“Oh my!” Cally whispered in awe as she looked at the window. “Doctor… what ARE you?”

“I’m a Time Lord,” he said, knowing that was not much of an answer to her question. He stepped back and sat down on the sofa, before he fell down from exhaustion. “A knackered Time Lord. I could really use a cup of tea.”

Making the tea was just the ordinary, mundane function Cally needed to help stop her world spinning once more. She watched The Doctor drink the tea and recover before her eyes from the mental effort he had expended. When he was done he stood up and began to button up the leather coat.

“Susan, you take care of Cally. I don’t think there will be any more trouble tonight. But if you hear the slightest sound outside call the police.”

“You’re going there….”

“It’s time to find out what’s going on.”

“Doctor.…” Susan stood up and put her arms around his shoulders. “Take care. This man… he’s.…”

“Whatever else he is,” The Doctor told her. “He’s JUST a man. I’m more than that.”

He hugged her gently and smiled broadly at both women before he turned and walked away.

Abba looked through the two way mirror at the crowd assembling in the Meditation Hall. Two hundred of them now, his acolytes, all young people who were drawn to the promise of something more than the world they lived in offered. The rebellious ones, like those who called themselves ‘Goths’, the new age ones who believed in crystals and karmas and the like, dropouts from the mainstream religions who sought something more spiritual.

And this city was the first, just the first. When he was done here, when he was stronger than ever, he would move on. There were bigger cities, with teeming populations.

Abba shivered as he saw him. The one he had seen earlier. He walked towards the mirror and looked directly into it. For a brief moment, Abba wondered if he knew, if he could SEE through from the other side. There was something in his eyes as if he really was looking at him.

Those EYES. They looked quite ordinary at a glance, but look closer and they were like deep pools of knowledge and understanding. And….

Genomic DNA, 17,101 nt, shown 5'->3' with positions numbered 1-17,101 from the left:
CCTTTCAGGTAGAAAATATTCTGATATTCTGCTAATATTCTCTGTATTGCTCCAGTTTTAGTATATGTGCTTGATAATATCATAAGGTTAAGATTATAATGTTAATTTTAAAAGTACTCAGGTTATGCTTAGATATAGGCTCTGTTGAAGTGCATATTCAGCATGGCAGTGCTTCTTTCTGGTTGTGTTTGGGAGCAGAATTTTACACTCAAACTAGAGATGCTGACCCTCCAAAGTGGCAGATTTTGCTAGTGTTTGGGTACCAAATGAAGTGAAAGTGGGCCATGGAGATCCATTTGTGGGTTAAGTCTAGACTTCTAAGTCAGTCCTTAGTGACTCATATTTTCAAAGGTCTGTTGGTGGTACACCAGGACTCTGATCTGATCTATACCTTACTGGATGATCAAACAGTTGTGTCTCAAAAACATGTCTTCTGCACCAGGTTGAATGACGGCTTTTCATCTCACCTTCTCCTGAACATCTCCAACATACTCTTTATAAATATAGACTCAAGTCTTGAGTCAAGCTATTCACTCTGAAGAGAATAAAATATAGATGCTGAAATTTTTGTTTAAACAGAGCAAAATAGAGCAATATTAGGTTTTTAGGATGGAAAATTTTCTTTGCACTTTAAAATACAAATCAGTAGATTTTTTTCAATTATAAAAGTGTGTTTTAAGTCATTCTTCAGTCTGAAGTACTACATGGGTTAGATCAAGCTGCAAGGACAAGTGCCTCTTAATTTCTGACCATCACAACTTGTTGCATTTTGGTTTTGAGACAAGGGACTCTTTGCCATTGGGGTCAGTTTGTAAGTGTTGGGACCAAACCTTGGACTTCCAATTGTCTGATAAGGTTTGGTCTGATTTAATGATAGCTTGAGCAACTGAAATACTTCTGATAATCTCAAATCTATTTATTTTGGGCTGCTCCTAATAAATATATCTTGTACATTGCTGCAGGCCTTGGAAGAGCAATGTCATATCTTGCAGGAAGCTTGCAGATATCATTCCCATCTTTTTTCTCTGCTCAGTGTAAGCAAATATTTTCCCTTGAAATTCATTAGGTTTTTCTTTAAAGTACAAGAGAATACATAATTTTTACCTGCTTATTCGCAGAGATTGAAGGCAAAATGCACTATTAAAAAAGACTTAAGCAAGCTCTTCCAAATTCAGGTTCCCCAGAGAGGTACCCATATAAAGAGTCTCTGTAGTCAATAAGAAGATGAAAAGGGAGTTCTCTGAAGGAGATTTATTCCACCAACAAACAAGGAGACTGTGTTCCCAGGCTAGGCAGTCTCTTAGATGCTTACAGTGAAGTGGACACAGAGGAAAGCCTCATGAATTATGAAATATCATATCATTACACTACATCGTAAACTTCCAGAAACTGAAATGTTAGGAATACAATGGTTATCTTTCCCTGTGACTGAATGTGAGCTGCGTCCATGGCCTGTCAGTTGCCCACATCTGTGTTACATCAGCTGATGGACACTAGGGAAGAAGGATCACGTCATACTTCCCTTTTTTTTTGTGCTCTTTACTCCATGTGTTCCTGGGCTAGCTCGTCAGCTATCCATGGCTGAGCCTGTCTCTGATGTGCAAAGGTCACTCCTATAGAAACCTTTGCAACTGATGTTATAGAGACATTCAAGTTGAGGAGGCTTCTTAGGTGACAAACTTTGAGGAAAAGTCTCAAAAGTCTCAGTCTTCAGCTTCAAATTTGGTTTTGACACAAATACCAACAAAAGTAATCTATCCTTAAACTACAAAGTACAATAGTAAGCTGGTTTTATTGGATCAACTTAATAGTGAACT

Abba shivered again as he looked at somebody who might really prove dangerous to him.

“Abba,” Gabriel the henchman approached cautiously, knowing his master did not like to be interrupted. “It is time.”

“It is time when I say it is time,” he answered. Gabriel stepped back nervously as he saw the cold look in his eyes. “It IS in fact, time, but in future do not be so presumptuous.”

The new acolytes were told to sit at the front on the floor. The Doctor sat. He noticed that the initiated Children of Ephraim sat in a very formal way, similar to the kneeling position he himself adopted when he performed certain Time Lord rites. But on this occasion he just sat with his legs crossed under him and tried to look as if he was just another eager newbie.

Abba appeared in a theatrical display of dry ice, smoke and lights that The Doctor thought more in keeping with the 70s pop group of the same name than a religious leader. He struck the same pose as in the picture on his calling cards and rays of light did, indeed, come from him.

Just theatrics, The Doctor thought. Smoke and mirrors and laser lights sewn into the robe.

“I am Abba,” he said. “Your spiritual Father. I am the embodiment of God come to show you the True Path. Those who do my will shall have glory and fortune here on Earth and in Heaven. Those who stray from the Path will be brought to their knees, for I am a loving God to my Children, but my vengeance shall be brought on unbelievers and liars.”